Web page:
President Donald Trump’s anti-immigrant rhetoric is affecting the number of immigrant families enrolled in the Supplemental Nutrition Assistance Program (SNAP), formerly known colloquially as food stamps.
New research from Boston Medical Center’s Children’s HealthWatch surveyed approximately 35,000 immigrant mothers in five U.S. cities — Boston, Baltimore, Philadelphia, Minneapolis and Little Rock — from 2007 through the first half of 2018. What they found was a clear increase in SNAP participation among immigrant mothers from 2007 until 2017. In 2018, however, only 34.8 percent of immigrant families living in the United States for less than five years received SNAP benefits, compared to 43 percent in 2017. Among immigrant mothers living in the United States for more than five years, there was a 2 percent drop in SNAP enrollment in 2018.
The significant drop in the number of immigrant families receiving nutritional assistance comes at a time when food insecurity is rising. While Trump likes to boast that the economy has never been better, food insecurity for immigrant households increased by almost 18 percent since 2007.
Experts suggest the drop in immigrant SNAP participation is closely linked to the Trump administration’s treatment of immigrants, particularly those who are enrolled in public assistance programs.
“It’s important to note that the eligibility rules for SNAP remained unchanged between 2017 and 2018. We believe the drop in participation may be related to more nuanced changes in national immigration rhetoric and increased federal action to deport and detain immigrants,” Lead researcher and Deputy Director of Policy Strategy for Boston Medical Center’s Children’s HealthWatch Allison Bovell-Ammon said in a statement. “These findings demonstrate that rhetoric and the threat of policy changes, even before changes are enacted, may be causing families to forego nutrition assistance.”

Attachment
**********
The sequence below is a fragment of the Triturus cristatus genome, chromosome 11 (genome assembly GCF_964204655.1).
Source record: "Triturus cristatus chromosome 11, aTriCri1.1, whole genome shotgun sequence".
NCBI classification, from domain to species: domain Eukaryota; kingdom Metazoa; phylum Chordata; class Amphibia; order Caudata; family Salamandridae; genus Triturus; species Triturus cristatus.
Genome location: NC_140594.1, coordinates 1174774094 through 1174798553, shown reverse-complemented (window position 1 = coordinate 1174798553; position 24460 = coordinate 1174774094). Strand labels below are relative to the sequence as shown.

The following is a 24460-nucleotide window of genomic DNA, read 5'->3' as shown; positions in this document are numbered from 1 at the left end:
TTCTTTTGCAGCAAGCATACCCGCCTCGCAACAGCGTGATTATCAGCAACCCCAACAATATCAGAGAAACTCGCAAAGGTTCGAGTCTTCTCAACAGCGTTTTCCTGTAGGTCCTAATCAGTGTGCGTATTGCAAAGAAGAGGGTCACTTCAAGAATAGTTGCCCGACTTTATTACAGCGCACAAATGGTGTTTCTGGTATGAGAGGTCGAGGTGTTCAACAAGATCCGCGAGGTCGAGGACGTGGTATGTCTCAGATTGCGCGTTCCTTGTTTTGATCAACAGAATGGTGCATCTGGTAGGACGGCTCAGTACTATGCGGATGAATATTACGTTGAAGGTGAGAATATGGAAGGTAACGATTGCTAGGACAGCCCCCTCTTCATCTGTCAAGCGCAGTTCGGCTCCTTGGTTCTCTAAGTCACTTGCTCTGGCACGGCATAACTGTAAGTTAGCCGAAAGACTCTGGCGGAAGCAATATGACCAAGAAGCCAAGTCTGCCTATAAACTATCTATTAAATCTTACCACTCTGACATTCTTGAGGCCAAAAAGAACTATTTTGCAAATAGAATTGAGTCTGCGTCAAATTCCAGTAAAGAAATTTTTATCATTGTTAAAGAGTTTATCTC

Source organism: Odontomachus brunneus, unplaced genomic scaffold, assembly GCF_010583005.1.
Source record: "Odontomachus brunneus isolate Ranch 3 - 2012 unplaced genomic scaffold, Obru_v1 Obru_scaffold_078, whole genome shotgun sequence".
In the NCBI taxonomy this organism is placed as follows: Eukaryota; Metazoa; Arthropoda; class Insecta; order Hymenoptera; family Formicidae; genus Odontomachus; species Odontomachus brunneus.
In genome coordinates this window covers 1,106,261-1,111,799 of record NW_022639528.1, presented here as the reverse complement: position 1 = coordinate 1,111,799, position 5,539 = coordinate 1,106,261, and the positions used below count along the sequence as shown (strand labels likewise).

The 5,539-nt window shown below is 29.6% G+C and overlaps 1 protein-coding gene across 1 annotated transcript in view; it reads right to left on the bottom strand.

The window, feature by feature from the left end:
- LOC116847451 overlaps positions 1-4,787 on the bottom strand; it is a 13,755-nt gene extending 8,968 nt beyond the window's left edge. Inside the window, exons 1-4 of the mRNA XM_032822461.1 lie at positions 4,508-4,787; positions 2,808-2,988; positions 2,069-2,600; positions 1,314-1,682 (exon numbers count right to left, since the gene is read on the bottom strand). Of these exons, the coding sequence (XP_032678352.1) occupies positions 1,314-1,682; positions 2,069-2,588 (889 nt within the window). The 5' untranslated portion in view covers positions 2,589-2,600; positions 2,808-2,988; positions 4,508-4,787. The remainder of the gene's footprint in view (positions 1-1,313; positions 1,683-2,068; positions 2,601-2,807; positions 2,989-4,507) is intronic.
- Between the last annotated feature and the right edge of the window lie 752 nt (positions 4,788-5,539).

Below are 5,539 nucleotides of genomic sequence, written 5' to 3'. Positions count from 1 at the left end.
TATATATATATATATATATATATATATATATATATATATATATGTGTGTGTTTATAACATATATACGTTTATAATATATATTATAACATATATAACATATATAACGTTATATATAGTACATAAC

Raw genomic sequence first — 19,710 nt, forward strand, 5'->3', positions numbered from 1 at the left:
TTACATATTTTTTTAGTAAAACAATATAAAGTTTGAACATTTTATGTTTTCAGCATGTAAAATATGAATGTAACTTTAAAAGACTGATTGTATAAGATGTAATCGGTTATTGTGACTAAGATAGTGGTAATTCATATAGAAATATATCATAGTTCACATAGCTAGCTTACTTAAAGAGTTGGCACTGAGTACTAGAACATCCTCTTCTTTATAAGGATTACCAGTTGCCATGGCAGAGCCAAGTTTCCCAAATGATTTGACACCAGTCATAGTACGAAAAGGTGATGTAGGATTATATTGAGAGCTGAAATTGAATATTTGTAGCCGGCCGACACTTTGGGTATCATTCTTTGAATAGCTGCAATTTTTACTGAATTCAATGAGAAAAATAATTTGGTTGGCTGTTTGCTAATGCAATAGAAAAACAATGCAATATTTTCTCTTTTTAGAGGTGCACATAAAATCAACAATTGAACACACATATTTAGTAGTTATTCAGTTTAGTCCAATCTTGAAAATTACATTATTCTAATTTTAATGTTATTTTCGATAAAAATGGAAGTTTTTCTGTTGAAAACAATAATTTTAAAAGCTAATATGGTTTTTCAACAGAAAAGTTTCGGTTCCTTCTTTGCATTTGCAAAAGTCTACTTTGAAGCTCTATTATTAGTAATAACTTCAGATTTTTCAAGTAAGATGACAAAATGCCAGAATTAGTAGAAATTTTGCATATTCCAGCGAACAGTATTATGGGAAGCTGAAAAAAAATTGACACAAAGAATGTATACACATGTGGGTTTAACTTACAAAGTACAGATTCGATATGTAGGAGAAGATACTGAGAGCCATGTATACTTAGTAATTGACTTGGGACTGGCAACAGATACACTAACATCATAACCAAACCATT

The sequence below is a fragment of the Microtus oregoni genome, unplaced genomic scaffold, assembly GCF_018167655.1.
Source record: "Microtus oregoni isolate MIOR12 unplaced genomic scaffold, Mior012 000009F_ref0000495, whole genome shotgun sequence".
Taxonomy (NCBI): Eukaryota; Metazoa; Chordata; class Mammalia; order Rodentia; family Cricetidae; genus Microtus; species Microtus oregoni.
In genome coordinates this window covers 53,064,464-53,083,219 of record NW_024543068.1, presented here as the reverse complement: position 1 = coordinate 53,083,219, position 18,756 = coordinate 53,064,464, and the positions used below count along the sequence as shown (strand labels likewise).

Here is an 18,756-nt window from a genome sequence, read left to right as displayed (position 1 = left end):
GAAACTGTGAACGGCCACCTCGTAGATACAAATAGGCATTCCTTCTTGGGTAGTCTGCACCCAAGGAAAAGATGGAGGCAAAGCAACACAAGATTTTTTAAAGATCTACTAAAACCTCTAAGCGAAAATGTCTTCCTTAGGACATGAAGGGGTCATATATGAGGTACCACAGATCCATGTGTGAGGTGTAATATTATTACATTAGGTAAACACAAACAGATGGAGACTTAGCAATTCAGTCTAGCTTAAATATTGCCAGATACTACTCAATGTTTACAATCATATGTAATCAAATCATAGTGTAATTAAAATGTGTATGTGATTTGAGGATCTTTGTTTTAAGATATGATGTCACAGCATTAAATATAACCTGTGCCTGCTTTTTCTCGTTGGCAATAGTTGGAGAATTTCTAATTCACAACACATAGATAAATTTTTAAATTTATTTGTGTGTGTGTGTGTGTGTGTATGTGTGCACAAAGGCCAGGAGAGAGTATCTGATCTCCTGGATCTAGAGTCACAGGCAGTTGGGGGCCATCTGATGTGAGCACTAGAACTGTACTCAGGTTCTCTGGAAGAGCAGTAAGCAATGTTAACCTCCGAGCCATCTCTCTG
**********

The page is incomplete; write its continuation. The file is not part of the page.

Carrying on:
“Some immigrant families may be forced to make agonizing choices between enrolling in critical nutrition programs and jeopardizing their future immigration status,” she added. “These tradeoffs are likely to have a negative impact on children’s and families’ health.”
That immigrants are dropping from the very programs they need to help support themselves is unsurprising, given the administration’s attacks on immigrant families trying to adjust to life in the United States.
In September, after the White House announced it was considering a rule that would deny green card applications to immigrants enrolled in government assistance programs, immigrant mothers called local health providers in a panic, asking to be dropped from WIC, a federal nutrition program aimed at supporting pregnant women and children.
A few weeks later, the administration formally unveiled its “public charge” rule. Under the archaic policy, immigrants who opt to use such public benefits like SNAP, Section housing, Temporary Assistance for Needy Families (TANF), Medicaid, or Medicare’s prescription drug program — even for U.S. citizen children — would be compelled to stop using the programs or risk being considered a “public charge,” deeming them unqualified for legal residency.
As ThinkProgress previously reported, if American citizens were forced to play by the same rules, only one-third of Americans would qualify.